France tightens lockdown as Covid cases surge

These measures include a 7pm curfew, a 10km travel restriction and the closure of all non-essential shops. In addition to this, schools and nurseries will be closed for three weeks from 12 April.

France has one of the highest infection rates in Europe – more than seven-times that of the UK – and is in the middle of a third major wave that threatens to be the worst yet.

The French president had sought to avoid a third large lockdown since the start of the year, gambling that if he could steer France out of the pandemic without locking the country down again he would give the economy a chance to recover from a deep slump.

French president Emmanuel Macron has announced stricter lockdown measures in response to a continuing surge of Covid-19 cases in the country.

In a televised address on Wednesday evening, Mr Macron said confinement measures that were already in place in Paris and 19 other departments would be extended nationwide for four weeks from Saturday.

“We must make an additional effort,” he said. “No region is safe from this virus.”

But the former investment banker’s options have narrowed as more contagious strains of the coronavirus sweep across France and much of Europe.

Daily new infections have doubled since February to nearly 40,000. On Tuesday, the number of Covid-19 patients in intensive care breached 5,000, exceeding the peak hit during a six-week-long lockdown in the autumn. Thousands of school classes have been closed.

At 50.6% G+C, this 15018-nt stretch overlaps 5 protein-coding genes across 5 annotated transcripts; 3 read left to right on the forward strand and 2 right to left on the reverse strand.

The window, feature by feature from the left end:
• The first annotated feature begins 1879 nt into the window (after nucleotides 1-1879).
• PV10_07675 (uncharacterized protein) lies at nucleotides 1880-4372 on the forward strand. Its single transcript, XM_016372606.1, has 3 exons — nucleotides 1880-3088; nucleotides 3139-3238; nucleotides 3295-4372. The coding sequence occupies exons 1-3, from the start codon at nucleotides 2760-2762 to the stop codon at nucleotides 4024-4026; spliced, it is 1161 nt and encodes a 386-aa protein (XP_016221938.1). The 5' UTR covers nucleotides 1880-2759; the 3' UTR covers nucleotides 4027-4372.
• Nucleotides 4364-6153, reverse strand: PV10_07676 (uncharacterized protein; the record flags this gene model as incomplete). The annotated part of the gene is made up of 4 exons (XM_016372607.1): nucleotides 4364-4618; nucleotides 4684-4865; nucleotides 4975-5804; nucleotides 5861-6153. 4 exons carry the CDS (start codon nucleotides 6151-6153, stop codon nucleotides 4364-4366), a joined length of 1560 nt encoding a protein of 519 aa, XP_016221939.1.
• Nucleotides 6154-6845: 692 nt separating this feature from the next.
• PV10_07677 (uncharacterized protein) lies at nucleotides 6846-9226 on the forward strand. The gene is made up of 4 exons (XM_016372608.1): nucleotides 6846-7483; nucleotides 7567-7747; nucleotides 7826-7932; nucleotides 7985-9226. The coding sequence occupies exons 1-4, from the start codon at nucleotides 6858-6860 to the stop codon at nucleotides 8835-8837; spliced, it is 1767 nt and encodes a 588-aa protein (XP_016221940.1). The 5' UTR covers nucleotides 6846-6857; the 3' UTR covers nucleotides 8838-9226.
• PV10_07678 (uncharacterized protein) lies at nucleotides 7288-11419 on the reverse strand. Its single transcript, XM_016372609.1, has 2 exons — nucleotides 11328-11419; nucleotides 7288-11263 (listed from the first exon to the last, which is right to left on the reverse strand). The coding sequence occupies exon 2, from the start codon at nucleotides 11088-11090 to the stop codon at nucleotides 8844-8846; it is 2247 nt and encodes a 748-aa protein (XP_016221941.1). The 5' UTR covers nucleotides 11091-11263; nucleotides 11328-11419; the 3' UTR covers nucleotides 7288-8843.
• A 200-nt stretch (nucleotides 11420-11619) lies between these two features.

“We must not resort to panic,” he said. “We have not lost control.”

Parliament will vote on Thursday on the measures announced by Macron. “That tells you steps will be taken on a national level,” a government source said.

A nationwide nightly curfew has been in place since December and restaurants, bars and cinemas have been closed for months. Ten days ago, the government shut non-essential stores and limited people’s movements in Paris and other regions ravaged by the virus.

Schools have been kept open since the first lockdown ended, but Paris Mayor Anne Hidalgo said it was time to close them, with the virus spreading through classrooms.

Macron had hoped France’s Covid-19 vaccine campaign would reduce the numbers falling gravely ill. But the vaccine rollout is only now finding its stride three months in, with just 12 per cent of the population having received at least one vaccination dose. This compares to more than 45 per cent in the UK.

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